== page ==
Broadly speaking, an increase in GDP rates usually generates more work opportunities, this is because it indicates a healthy economy and, consequently,  higher chances of prosperity and wage growth. On the flip side, lower GDP means that an economy is possibly underperforming or struggling, and as such, there would be fewer job opportunities, and perhaps even layoffs like those observed in the tech industry last year partially due to high inflation, the war in Ukraine, and the Coronavirus pandemic. Nonetheless, due to GDP's multifaceted nature and various factors and components, higher GDP does not necessarily mean good news for everyone as it depends on the financial sector and the individual in question. This can be similar to how certain financial sectors and assets, which are often called safe-havens, perform well in recessions or inflationary atmospheres whereas other sectors struggle. 

Types of GDP

GDP comes in different forms and types like Nominal, Real, and Per Capita, among others. Below, we discuss the aforementioned types of GDP:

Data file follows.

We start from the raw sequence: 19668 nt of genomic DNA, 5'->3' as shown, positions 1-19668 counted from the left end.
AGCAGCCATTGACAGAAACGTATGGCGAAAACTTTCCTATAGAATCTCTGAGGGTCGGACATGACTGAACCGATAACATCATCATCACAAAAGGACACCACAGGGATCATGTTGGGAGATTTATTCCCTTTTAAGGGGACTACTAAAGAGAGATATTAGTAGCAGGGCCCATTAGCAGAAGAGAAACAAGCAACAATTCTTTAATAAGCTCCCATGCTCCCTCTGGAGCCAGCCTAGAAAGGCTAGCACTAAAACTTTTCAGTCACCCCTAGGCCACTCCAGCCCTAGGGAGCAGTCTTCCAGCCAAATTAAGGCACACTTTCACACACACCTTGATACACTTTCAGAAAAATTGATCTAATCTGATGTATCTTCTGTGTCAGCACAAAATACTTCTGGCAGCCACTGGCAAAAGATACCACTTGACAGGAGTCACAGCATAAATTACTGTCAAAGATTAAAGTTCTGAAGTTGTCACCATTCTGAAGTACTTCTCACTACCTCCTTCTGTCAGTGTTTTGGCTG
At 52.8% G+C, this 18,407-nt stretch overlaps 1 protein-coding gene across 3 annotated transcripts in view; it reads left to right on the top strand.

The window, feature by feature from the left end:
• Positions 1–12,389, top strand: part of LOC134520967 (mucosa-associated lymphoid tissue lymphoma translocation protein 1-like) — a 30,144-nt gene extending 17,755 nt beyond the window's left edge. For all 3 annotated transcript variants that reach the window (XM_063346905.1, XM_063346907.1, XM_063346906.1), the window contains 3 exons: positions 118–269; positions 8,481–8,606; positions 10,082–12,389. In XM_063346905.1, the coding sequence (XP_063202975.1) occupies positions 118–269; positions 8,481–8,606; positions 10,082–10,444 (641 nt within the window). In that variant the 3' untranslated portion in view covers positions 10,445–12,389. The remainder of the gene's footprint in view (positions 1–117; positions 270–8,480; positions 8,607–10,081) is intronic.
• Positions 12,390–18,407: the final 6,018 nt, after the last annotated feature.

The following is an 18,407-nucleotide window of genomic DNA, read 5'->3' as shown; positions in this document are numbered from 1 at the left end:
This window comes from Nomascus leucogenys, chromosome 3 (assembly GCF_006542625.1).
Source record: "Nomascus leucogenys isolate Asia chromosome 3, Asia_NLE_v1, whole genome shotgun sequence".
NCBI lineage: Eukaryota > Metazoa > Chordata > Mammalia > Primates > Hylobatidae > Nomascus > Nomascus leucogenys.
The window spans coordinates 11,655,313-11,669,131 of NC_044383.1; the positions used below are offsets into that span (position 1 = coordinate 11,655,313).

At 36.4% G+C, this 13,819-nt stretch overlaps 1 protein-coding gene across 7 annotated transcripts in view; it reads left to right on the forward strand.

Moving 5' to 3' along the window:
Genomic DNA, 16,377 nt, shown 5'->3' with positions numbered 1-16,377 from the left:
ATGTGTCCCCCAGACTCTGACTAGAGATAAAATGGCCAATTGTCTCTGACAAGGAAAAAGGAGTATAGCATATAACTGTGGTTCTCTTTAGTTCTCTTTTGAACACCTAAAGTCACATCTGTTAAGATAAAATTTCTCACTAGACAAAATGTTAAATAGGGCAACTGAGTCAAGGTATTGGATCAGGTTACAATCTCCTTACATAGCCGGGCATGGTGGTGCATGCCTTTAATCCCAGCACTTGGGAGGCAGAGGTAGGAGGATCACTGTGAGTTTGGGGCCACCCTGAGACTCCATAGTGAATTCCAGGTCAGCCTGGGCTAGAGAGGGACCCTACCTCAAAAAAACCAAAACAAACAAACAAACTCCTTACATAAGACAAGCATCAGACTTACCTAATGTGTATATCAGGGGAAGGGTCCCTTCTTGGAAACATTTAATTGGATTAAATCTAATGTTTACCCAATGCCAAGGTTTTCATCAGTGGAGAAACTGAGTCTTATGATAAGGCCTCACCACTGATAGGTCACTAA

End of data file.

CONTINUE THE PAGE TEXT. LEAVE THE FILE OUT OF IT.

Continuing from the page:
Nominal GDP

An economy's nominal GDP includes the current prices of all goods and services in a specific year in the calculation of economic production. This includes inflation and rising prices. 

Real GDP

In contrast, to Nominal GDP, Real GDP is adjusted for inflation (does not include inflation in its calculation) and is considered one of the most accurate portrayals of a country’s economic health. It is usually determined by a predetermined base year or by using the previous year's price levels to determine the prices of goods and services.

GDP Per Capita 

Economic output per person is measured by GDP per capita which gauges the amount of money earned per person in a nation. In order to assess a population's standard of living and quality of life, this type of GDP evaluates the average per-person income.

Which Country Has the Highest GDP?

According to a Forbes India report, as of 2023, the United States boasts the highest GDP worldwide at $26,954 billion, trailed by China at $17,786 billion, and Japan at $4,231 billion. (Source:Forbes India)

What to Expect from Thursday’s GDP Release?

Today, Thursday, October 26th, the US Bureau of Economic Analysis (BEU) is expected to release the US Q3 GDP figures. 

Following a challenging year whereby consumers and traders alike had to grapple with rising inflation coupled with recessionary fears and geopolitical tensions from all over the world, keeping track of today’s release may provide helpful and valuable information. 

This data has the potential to furnish valuable insights about the trajectory of the global economy in the coming months and, more specifically, shed light on the future direction of the US economy.